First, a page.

Review: Brexit at Pleasance Courtyard

An intellectually sharp, satirical farce about Brexit that lacks savagery.

theatre review (edinburgh) | Read in About 2 minutes
Published 10 Aug 2018

Robert Khan and Tom Salinsky’s follow-up to previous Fringe hit Coalition tackles the biggest shift in recent British history with a quintessentially British form: backroom political satire.

After the exit of "Matron" (AKA Theresa May), new Conservative Prime Minister Adam Marsters (Timothy Bentinck), has somehow to complete the final stages of Brexit without alienating the left or right of his party or—most key to him—jeopardising his career.

The play steers into Yes, Minister-style farce as Marsters, immediately seeking potential scapegoats, sets fanatical, Jacob Rees-Mogg-esque Leaver Simon (Hal Cruttenden) against crusading Remainer Diana (Pippa Evans) as Trade and Brexit ministers.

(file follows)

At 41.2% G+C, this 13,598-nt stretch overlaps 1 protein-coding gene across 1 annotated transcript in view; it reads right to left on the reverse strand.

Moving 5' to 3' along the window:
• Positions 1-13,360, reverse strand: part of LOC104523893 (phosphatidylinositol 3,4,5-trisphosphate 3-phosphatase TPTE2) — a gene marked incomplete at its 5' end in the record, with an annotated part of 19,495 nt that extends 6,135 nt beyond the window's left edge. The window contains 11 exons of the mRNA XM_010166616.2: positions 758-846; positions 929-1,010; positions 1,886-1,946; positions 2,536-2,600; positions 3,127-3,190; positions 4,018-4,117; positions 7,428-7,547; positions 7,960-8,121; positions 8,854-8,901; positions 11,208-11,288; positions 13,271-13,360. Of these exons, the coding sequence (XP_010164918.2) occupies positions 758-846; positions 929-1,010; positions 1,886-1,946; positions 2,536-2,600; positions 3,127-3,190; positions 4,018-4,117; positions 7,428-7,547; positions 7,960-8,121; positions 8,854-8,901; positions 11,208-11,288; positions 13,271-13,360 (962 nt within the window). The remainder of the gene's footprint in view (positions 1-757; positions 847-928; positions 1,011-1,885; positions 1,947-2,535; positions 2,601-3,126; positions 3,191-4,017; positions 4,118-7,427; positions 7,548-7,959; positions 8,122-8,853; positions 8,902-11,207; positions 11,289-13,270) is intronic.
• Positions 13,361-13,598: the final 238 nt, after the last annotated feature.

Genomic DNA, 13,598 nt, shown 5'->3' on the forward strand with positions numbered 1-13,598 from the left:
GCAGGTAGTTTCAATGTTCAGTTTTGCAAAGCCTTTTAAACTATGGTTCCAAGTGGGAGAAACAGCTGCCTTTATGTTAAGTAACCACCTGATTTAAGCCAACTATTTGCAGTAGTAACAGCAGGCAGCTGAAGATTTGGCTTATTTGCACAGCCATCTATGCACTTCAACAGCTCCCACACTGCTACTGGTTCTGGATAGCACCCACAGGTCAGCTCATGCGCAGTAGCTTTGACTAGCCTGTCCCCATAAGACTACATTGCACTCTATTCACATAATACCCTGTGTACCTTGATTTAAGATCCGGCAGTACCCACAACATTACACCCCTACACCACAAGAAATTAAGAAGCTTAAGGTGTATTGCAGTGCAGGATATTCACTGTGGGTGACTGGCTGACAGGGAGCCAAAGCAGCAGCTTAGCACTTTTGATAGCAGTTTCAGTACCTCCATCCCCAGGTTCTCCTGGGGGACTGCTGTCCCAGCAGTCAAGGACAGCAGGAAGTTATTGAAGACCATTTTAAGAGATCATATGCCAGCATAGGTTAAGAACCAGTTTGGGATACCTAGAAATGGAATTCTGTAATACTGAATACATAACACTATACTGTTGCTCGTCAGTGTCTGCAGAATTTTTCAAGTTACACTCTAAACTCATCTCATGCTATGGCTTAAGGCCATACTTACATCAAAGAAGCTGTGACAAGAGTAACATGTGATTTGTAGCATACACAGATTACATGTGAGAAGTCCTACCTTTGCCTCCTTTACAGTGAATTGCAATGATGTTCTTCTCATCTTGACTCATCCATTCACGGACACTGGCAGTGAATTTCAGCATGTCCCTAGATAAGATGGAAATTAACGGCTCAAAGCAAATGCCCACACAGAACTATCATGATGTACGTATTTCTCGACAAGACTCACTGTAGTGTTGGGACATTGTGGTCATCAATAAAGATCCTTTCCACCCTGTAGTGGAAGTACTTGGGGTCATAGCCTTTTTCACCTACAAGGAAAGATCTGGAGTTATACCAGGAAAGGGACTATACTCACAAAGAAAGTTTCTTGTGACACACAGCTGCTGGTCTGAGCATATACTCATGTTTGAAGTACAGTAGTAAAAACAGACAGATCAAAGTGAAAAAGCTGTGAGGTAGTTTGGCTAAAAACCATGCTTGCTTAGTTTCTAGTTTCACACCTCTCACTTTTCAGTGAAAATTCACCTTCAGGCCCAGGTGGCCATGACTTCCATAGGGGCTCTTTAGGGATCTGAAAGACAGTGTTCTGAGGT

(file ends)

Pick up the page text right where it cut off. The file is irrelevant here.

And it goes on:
Khan and Salinsky’s writing is snappily funny as it exposes the posturing and policy fantasies that paralyse the venal, self-serving Marsters as he tries to appear decisive without actually taking any action at all. Meanwhile, the EU—represented by Jo Caulfield’s chief negotiator—wryly checks its watch.

The cast—which includes Mike McShane as Marsters’ deeply suspicious, erstwhile campaign manager—play their roles at full tilt as the drama snowballs towards its ironic conclusion. The humour is intellectually caustic, but feels cosily familiar.

Brexit successfully highlights the dismal absurdity of post-referendum negotiations, but you may find yourself yearning for a Malcom Tucker-style character to spit some truly venomous bile across the wood panelling of the set.

Ultimately, there’s a kind of afternoon BBC Radio 4-ness to this production that, while sharp and well delivered, somehow lacks the proper savagery that the situation engulfing us warrants.